Business Models, Profitability, and Linked Data

There have been a few recent threads on the LOD and Semantic
Web mailing lists that boil down to the fundamental issues of
profitability, business models, and Linked Data.

Situation Analysis

Business Model Issue

The problem with "Data"-oriented business models is that you
ultimately have to deal with the issue of wholesale data copying
without attribution. That's the key issue; everything else is
a futile dance around this concern.

Profitability Issue

Profit is the consequence of a functional business model.
Ultimately, an entity, whether a person or an organization,
has to orchestrate the intersection of pain, value opportunity,
capital, value creation, market demographics, packaging, and
value distribution.

Linked Data

As demonstrated by the Web -- on a daily basis -- our modern
economy is driven by Linked Data in digital form. Nothing has
really changed beyond the fact that value and its distribution
network are increasingly digital.

Problem Resolution

Relations & Relationship Granularity

Linked Data has always been the engine of the Web economy
because every link on the Web denotes (i.e., names or "refers
to") a Relation. We know everything is Related, but we don't
always know the specifics of a given relationship.

What's changing today is the fidelity (or granularity) of these
Relations. Thus, rather than having a Web-based economy comprised
of coarse-grained relationships between entities of a specific
type, the Web is evolving to incorporate new entity types in
conjunction with new relationship types. Basically, the Web is
becoming more fine-grained.

Note --

 a Relation is a set of Relationships

 Relationships may be represented in different ways, e.g.,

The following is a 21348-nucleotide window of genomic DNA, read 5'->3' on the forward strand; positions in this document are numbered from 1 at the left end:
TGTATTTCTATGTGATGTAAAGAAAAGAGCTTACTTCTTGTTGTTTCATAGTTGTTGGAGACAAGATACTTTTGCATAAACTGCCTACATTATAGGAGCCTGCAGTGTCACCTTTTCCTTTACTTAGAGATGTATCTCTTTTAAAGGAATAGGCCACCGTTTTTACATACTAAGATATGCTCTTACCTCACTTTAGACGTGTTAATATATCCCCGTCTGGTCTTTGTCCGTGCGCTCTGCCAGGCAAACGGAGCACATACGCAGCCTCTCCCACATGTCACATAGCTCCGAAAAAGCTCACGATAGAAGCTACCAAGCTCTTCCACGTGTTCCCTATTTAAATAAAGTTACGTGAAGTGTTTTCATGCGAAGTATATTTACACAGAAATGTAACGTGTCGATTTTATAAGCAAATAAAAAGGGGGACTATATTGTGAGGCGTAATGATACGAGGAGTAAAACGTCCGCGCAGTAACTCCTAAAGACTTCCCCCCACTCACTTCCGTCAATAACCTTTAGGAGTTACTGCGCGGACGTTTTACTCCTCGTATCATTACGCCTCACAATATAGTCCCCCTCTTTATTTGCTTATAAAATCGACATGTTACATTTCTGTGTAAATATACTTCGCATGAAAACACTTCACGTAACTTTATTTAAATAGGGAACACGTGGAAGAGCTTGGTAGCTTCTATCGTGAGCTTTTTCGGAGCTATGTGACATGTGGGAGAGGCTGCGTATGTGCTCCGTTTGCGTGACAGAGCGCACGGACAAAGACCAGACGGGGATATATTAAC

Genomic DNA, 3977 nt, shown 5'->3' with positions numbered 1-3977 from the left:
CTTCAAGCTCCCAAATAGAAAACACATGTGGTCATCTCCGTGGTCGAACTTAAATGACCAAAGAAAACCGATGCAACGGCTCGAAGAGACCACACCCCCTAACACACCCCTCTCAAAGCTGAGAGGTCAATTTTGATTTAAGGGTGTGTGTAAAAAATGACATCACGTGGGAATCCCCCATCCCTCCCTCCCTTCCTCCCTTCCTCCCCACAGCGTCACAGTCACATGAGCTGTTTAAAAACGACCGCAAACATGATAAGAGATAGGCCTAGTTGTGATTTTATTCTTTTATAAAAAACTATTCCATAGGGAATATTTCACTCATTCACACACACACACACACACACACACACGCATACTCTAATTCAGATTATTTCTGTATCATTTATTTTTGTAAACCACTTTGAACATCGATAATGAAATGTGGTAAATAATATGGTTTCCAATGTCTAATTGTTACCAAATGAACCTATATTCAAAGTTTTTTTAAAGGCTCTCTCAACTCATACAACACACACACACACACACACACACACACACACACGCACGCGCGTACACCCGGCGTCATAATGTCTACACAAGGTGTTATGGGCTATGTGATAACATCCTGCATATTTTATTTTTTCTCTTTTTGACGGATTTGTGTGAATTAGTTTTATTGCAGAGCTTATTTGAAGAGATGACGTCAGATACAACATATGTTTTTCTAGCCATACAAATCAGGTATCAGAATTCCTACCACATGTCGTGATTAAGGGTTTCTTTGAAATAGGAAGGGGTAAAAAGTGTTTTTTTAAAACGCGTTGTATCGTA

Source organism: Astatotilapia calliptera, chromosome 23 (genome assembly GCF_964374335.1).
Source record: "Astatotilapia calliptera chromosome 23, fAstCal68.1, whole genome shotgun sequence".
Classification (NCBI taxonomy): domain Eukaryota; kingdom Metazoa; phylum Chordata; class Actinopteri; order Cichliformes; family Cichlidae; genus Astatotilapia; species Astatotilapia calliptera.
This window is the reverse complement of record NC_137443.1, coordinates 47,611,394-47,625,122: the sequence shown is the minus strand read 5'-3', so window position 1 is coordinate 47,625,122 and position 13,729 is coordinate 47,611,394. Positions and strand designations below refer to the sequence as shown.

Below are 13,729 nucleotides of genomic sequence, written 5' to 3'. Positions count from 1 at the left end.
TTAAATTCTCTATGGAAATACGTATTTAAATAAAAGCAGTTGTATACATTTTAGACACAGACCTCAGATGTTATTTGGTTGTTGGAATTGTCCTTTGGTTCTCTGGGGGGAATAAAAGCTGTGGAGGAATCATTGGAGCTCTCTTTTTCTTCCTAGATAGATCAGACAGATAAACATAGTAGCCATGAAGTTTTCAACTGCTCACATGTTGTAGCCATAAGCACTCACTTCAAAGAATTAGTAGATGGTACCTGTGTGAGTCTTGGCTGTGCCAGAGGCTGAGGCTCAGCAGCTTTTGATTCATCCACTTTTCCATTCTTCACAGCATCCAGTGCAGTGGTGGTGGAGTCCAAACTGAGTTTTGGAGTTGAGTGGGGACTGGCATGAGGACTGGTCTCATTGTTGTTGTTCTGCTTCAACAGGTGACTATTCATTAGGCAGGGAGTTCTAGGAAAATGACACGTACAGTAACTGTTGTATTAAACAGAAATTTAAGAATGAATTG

Table Records (typically presented as grids or spreadsheets),
or Entity Relationship Statements (often presented as graph
pictorials, like network or entity relationship model diagrams).

Relation and Relationship Semantics

The semantics of Relations, combined with Linked Data, are the key
to addressing the challenge of "data copying without attribution".
Their contribution is to add the following to the mix:

 verifiable identity
 access controls

Today, it is possible to produce and publish Linked Data (privately
or publicly) while also constraining access via the use of data
access policies. These policies may also be in Linked Data form,
and they determine what privileges are granted to specific
organizations, people, or machines.


The technologies that make this possible, right now, are as follows:

 Linked Data HTTP URIs
 SPARQL endpoints
 entity relationship semantics based on the RDF model
 Authentication protocols such as WebID+TLS, OAuth, OpenID, and
others still taking shape (Web Keys, for example, which extends
basic HTTP Digest Authentication)


The Web is already driving our economy. It's how Google, Facebook,
Yahoo!, and the like pay their bills. All that's happening now,
in this industry inflection, is a move to a more distributed
framework where participation in the Web-based economy doesn't
require airport-sized data centers. You shouldn't have to be
burdened by the challenge of providing services to the the whole
world in exchange for $0.00 or nothing at all -- that's a game
for behemoths like Google, Facebook, Twitter, etc.

Linked Data (what the Web has always been about!) is an economic
engine for value producers of all shapes, sizes, and forms.


1. -- Function (remember, 
when not void, they return 0 or 1 i.e., True or False)
2. -- Relation (a Relation 
is really a Function)
3. -- you have literals or 
references (e.g., HTTP URIs)
4. -- Links (which denote 
5. -- 
original Web design illustration (note: the "describes" 
6. -- Data & Relations thread on Ontolog list .

Received on Friday, 7 June 2013 16:52:38 UTC